Child Inclusion in Australian De Facto Visa
My partner has a child from a previous marriage. Can the child be included in his/her partner visa application?
The visa type will dictate who can be included as a secondary applicant. Generally, it is restricted to dependent members of the applicant’s immediate family unit – which in most cases will be children from a previous relationship or perhaps even children from the current relationship between the applicant and sponsor.
The applicant is always referred to as the primary applicant, and the other applicants who can be included in the application, known as a combined application, are known as the secondary applicants.
Combined applications are very common to fiancé and partner (spouse/marriage/de-facto) visa applications and it is not uncommon to include one or two children as secondary applicants.
All applicants, whether primary or secondary will have their own criteria that needs to be satisfied to be granted a visa including custody requirements.
Many issues arise however when children are included in a partner (spouse/marriage/de-facto) or fiancé visa application and they are not the biological children of the sponsor.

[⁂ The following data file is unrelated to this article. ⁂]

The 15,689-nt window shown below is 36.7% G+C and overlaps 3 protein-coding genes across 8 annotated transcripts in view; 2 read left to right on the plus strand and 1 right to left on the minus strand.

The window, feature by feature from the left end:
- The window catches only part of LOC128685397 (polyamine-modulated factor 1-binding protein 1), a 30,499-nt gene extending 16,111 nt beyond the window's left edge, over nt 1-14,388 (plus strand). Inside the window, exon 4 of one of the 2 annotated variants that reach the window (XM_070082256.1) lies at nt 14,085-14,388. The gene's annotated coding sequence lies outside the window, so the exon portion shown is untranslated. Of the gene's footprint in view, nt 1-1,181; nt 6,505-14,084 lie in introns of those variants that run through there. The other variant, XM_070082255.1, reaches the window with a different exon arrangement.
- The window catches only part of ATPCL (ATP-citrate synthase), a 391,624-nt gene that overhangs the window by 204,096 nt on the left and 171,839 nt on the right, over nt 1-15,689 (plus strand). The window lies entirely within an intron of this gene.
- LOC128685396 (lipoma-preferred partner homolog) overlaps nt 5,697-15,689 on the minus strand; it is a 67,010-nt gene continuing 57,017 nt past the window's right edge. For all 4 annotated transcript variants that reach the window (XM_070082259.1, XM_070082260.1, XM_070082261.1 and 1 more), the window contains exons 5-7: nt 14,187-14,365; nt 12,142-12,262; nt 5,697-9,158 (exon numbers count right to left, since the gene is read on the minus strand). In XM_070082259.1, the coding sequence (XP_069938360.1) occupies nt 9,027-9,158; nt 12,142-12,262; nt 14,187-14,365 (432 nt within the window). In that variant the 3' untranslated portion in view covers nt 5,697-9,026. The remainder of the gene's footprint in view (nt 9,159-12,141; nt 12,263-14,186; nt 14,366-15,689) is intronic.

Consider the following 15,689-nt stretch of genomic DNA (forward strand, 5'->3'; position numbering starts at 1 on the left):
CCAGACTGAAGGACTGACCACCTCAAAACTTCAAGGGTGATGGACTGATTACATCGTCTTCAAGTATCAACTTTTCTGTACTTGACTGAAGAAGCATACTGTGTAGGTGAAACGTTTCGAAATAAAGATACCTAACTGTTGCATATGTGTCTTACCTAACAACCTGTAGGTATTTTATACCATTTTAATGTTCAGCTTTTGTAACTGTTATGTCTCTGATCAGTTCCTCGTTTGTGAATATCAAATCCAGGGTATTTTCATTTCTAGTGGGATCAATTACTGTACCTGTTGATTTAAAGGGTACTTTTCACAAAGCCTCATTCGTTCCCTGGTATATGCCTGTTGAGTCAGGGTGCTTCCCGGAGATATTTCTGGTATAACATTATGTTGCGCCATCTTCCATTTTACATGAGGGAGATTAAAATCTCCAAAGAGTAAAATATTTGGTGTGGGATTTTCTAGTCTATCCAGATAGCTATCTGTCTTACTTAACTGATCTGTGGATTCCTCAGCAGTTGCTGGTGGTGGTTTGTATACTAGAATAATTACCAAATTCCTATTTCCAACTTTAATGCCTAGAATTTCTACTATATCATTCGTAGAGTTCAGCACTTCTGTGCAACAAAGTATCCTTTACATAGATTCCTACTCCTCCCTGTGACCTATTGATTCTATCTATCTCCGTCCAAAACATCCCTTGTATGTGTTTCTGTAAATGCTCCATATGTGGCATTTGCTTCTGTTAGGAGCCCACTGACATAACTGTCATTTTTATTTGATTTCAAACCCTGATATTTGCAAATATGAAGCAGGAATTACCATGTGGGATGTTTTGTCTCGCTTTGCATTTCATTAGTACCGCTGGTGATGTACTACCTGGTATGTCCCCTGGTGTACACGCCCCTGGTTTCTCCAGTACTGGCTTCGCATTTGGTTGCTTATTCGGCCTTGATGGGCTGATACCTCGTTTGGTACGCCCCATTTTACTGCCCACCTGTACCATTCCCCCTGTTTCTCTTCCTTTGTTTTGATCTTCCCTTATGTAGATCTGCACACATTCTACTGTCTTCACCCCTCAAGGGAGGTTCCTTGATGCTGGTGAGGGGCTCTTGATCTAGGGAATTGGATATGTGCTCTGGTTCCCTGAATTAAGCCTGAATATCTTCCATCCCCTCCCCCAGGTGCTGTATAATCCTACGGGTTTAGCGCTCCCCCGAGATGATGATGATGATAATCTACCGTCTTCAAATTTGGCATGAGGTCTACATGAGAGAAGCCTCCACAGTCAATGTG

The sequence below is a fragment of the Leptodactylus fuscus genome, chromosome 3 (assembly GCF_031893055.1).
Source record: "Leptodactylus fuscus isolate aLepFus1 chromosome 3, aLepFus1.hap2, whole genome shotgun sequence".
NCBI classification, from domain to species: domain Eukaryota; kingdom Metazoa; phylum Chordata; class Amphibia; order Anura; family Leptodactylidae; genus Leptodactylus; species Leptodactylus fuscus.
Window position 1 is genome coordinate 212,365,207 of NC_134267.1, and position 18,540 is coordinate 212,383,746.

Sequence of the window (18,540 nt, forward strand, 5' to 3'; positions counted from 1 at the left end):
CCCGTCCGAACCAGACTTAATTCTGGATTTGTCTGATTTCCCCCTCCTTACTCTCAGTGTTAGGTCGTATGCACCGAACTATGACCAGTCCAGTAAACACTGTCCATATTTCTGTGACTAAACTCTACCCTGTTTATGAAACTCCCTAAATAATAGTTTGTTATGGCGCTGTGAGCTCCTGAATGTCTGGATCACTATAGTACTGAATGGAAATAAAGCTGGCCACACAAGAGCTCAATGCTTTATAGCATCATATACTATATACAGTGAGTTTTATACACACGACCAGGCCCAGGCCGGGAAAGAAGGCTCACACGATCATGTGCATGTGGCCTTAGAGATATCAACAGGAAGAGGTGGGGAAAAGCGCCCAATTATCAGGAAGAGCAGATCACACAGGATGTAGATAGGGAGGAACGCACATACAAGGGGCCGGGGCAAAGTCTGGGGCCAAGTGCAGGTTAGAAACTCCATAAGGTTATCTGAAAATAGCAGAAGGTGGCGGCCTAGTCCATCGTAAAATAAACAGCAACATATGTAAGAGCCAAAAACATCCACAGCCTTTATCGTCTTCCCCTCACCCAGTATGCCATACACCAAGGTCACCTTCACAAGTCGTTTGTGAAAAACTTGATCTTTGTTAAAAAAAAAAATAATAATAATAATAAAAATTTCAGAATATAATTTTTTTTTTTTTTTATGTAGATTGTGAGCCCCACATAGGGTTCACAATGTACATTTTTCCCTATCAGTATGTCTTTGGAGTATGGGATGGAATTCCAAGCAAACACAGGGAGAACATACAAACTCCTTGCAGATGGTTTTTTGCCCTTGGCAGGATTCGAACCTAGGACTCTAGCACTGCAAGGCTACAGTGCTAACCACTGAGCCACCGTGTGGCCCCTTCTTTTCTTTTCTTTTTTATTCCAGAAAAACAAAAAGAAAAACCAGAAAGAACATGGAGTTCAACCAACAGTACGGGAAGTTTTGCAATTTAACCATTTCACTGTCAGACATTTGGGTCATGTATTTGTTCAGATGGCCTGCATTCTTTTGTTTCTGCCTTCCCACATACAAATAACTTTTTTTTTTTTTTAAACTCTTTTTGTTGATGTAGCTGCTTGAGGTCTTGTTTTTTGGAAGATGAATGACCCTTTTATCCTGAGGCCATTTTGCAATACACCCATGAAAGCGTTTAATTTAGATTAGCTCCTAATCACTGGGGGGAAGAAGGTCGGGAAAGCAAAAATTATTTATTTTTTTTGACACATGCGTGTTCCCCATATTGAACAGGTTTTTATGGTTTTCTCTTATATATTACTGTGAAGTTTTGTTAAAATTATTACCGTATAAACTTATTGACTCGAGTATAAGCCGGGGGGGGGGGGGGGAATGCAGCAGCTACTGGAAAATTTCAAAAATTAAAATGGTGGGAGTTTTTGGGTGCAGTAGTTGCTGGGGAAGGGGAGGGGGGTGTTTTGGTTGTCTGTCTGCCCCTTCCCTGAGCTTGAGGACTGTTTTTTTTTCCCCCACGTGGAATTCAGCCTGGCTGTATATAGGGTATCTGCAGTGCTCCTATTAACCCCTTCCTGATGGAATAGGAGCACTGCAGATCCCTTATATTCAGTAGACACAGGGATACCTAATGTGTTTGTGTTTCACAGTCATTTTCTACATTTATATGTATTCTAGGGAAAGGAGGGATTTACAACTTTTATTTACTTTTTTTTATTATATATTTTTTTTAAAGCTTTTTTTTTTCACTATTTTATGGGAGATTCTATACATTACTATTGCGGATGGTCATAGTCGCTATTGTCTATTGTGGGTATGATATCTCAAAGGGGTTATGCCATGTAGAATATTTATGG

Safety and Welfare of the children
The Australian Government’s primary concern is the safety and welfare of the children included in a visa application. So, when the decision maker at the Department of Immigration and Citizenship (DIAC) is assessing an application, he will need to be sure that the sponsor has not had any convictions for child sex offenses which may indicate a significant risk to the child. Therefore, if you are sponsoring an applicant with a child included as a secondary applicant – you will need to provide relevant police checks as part of the assessment of your sponsorship.
Parental Consent DIAC needs to be satisfied that those who have the legal responsibility to determine where a child life gives consent to the child migrating to Australia permanently. It is presumed that both of the child’s natural parents have the joint responsibility in determining where a child can live.
In the absence of a court order granting the applicant the sole responsibility for the child, a letter should be obtained from the child’s other parent which clearly states that he agrees to the child migrating to Australia permanently. If the other parent is deceased, then a certified copy of the death certificate should be included.
There are a number of ways in which the applicant can satisfy DIBP: it might be through a court order, or via an authorised letter or other official documents. The appropriate course of action in each case will depend on the circumstances of the family unit.
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